10 TIPS TO TRAVELLING ON A TIGHT BUDGET

Travelling on a budget has always been something that I live by, it lets you experience more without breaking the bank – so what can you do to help save you some money while travelling?

Top 10 tips…

1. Get the cheapest airfare possible

The price of your airline ticket can make or break your decision to travel – particularly with some of the most amazing destinations that are on the other side of the world. Sometimes the cost of an airline ticket can bring you to explore more places closer to home instead of spending the same amount to fly across the globe – but there are ways to get around this.

Websites like Expedia are there to help us compare prices between different airlines, and some people opt to use credit cards in order to accrue points – which can be redeemed as cash at some point. It’s also worth signing up to every necessary frequent flier card – the points are worth saving up if you fly regularly.

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2. Hostels or house-sit

Hotels can be a nightmare. Not only could one night at a hotel cost you the same as three nights in a hostel, the prices can peak during busy travel periods. Accommodation is usually one of the costliest of travelling expenses, so it’s worth saving as much money as you can!

Hostels are perfect for budget travel – they usually have included wifi, and always have a shared kitchen, so you are free to cook your meals instead of having to eat out. House-sitting is a new concept to me, and I’ve yet to try it out. I’ve house-sitted for people that I know around the world, but websites like TrustedHouseSitters and MindMyHouse can find you more opportunities. You’re not paid, but you get the free accommodation, sometimes just with additional tasks like feeding their pets and watering the plants.

3. Plan your days and set a budget

The less you plan, the more unexpected expenses you can come across. As well as when booking flights and hotels, these are generally more expensive the closer to the date that you get.

Look out for “early bird” deals, and for everyday activities plot out how you plan on getting around and how much the day should cost you – this way you can set an appropriate budget for yourself.

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4. Avoid taxis – learn the art of public transport

Taxis – the bane of travel! Not only do they take away the element of exploration, they are usually very expensive, especially when in the centre of town.

It’s worth picking up a map and walking or hiring a bike to get around. Not only will this bring you more opportunities to explore a destination, it’s fairly close to free! If distances are too far, learn the art of public transportation, whether using google maps to help you out or stopping at the reception desk to ask for some tips, it can save you so much money in comparison to taxis.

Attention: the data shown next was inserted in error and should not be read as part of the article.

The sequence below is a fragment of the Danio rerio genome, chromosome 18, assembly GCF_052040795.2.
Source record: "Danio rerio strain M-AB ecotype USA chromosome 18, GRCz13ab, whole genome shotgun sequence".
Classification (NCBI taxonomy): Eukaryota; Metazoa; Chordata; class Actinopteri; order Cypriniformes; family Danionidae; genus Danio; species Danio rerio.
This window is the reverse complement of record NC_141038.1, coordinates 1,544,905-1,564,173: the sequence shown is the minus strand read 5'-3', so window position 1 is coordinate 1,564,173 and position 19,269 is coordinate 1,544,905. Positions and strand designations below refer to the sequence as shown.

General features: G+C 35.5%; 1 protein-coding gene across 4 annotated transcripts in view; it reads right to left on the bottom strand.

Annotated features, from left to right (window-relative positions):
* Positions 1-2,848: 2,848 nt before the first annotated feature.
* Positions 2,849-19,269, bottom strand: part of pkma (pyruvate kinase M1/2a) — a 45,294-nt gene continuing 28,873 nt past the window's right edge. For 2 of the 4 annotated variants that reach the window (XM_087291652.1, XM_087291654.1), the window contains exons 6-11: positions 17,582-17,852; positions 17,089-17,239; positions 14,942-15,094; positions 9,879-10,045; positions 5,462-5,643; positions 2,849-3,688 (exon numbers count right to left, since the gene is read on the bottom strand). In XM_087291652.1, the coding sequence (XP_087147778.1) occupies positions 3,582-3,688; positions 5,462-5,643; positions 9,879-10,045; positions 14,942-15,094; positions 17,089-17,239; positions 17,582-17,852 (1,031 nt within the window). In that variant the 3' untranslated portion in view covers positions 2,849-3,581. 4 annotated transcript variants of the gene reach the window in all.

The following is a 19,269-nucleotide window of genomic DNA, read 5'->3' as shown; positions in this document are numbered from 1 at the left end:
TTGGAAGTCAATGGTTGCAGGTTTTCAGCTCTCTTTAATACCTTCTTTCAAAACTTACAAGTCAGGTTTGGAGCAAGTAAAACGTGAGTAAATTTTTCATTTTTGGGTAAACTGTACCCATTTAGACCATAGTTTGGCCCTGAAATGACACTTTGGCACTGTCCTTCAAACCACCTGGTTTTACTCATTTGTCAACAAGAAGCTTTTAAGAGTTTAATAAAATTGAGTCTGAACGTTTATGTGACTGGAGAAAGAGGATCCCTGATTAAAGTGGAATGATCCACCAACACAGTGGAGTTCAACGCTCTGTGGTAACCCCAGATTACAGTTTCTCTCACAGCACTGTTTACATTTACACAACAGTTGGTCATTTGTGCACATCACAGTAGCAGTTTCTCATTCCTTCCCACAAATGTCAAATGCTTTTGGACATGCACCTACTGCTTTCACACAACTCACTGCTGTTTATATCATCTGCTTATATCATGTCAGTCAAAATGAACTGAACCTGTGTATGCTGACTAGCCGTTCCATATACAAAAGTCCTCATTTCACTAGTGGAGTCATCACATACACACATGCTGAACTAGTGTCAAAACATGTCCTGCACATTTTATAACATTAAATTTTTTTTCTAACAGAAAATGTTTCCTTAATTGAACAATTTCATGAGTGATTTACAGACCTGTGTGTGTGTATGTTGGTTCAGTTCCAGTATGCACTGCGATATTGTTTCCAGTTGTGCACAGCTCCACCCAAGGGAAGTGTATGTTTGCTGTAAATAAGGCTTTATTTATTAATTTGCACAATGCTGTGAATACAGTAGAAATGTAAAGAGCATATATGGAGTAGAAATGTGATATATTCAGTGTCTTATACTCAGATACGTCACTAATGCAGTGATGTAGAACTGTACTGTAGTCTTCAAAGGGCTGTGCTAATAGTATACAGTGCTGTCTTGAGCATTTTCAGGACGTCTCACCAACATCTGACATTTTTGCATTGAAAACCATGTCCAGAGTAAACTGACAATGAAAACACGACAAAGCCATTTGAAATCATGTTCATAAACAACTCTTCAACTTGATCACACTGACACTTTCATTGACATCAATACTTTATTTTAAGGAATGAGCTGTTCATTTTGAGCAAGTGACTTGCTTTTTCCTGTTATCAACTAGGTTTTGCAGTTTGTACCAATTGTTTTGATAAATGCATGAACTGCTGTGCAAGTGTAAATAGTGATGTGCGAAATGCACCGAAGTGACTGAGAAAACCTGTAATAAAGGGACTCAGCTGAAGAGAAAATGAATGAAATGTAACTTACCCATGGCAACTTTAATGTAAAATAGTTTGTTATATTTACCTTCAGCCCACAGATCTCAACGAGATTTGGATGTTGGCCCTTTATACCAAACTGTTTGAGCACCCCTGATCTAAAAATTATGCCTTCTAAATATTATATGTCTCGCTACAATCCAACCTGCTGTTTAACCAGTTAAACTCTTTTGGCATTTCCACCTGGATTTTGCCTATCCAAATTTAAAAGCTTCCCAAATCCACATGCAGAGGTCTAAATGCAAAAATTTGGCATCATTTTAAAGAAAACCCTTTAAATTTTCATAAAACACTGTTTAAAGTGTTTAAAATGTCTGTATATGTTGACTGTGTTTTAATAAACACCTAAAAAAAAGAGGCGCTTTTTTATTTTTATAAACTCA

If you have heavy luggage and just need a break – have a look if the area has Uber!

The Contiki Bus

5. Skip the souvenirs 

Souvenirs are something I grew out of quite a while ago, but I don’t find this to be a negative thing. Unless there’s something I specifically want, or if I had a collection of spoons going, I don’t find myself wanting to spend money on something I’ll probably never use. They are good for gifts, but not always necessary.

It’s normal to want something to commemorate your travels, but I find enough satisfaction in taking photos. T-shirts, shot glasses and snow globes are fun, but their also expensive because so many people buy them – and they can also be the tipping point on the weight of your suitcase.

6. Learn to haggle

This obviously depends on where you are travelling, but if you don’t ask for discounts, they aren’t going to magically fall into your lap.

7. Pack a water bottle

The price of a new bottle of water can really start to add up, everyone needs to hydrate!

8. Try to do things as a group – split the cost

One of the best things about staying in hostels is that you can meet great people – and sometimes this can be the perfect way to split the costs of something that would cost you more alone. If travelling with friends (or your new hostel mates) you can carpool, or go on a tour – split the costs.

Oktoberfest in Munich

9. Cook your own meals

Buying your own food has always been something that’s more expensive than home cooking, yet when travelling it’s such an easy trap to fall into – especially when experiencing new cultures and cuisines. Buying your own groceries and cooking yourself can last longer and costs way less.

10. See what’s free

Before you start looking up what the “must do” attractions are, take a look at the best things to do for free. Sure you can splurge on the things you really want to do, but most destinations are best seen at a little cost. Exploring botanical gardens, outdoor cinemas, and walking around a town can show you much more than an expensive look-out could have.

It’s also worth checking up on museums, as some have free or discounted days – though be aware that this usually means it will be busier. Hotels and hostels usually have a concierge desk or a wall of brochures filled with coupons – and visitors centres are a perfect place to find discounts on local attractions.

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What’s your top tip for budget travel?

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